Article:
The auction stays weird in my book: it took us GM's a bit to figure out how to do this and we choose to let the GM's portray the NPC's. I think that did not work as well as it could. After that there is a load of fighting. Since we might have spend too much time on the previous acts the fighting did not last very long, which is a good thing. If we had allowed for enough time for all the fighting at the end the RP parts would have been much shorter (and therefore less fun).

The scenario as written is a good closing of season 4, fitting with the theme of the season. It could have explained more regarding the involvement of certain factions.

I have played Year of the Shadow Lodge and GM'ed Legacy of the Stonelords and would rank Race for the Runecarved Key behind Legacy of the Stonelords and before Year of the Shadow Lodge. Paizo has improved their specials over the years!

A more detailed opinion on the acts, contains spoilers:

Act 1 (opening in the cathedral) is nice, but more exposition on the Key would have been nice. The characters are obviously interested why this macguffin is important, so give the GM something more to work with. I liked the sandbox nature of this act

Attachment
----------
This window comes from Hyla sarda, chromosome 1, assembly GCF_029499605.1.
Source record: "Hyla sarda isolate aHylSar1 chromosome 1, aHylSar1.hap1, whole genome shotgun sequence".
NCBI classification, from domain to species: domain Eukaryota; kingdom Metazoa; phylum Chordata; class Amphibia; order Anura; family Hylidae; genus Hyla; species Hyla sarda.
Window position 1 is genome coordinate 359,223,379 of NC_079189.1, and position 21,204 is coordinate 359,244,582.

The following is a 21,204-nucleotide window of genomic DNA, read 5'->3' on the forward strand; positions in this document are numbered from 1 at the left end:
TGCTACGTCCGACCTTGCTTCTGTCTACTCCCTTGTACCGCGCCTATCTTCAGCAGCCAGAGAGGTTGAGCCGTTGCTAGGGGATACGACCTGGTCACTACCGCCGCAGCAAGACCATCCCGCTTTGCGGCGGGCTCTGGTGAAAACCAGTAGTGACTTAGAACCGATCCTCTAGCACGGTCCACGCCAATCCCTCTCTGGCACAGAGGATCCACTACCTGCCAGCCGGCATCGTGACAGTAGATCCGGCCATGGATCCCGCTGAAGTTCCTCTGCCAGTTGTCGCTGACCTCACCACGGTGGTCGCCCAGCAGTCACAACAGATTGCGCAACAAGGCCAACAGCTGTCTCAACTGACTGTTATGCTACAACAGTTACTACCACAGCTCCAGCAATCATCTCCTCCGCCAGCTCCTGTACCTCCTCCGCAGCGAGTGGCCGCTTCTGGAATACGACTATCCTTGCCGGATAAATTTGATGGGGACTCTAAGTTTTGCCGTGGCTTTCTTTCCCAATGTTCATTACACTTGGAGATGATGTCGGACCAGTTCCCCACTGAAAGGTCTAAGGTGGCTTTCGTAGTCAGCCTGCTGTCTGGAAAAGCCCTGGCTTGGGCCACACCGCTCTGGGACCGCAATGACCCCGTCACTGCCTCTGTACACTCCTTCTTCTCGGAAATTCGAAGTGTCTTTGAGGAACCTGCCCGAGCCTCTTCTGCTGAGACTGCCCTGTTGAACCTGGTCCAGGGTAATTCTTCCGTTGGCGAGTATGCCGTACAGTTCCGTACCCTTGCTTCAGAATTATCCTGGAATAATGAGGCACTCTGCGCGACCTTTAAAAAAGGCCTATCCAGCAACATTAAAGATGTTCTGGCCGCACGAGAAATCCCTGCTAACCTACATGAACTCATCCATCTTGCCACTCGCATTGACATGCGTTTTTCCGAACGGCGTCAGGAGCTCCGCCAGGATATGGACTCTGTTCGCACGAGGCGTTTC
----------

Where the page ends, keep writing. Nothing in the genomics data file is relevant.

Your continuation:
Act 2 (ambush the aspis): I loved the look on my players faces when first the wizard appeared and a round later there suddenly was a charging bulette! (and I picked this tier because I had just the right miniature). At the paladin's table one of the characters made a forgery that stated that the consortium owed the Temple of Abadar a considerable sum.... (the Paladin did not know this)

Act 3 (weed out the opposition): great act, enough choice.

Act 4 (auction, chase and fights): auction is weird and we as GM's should have given more OOC explanation. The cultists in the cathedral are tough while they should have been a speedbump.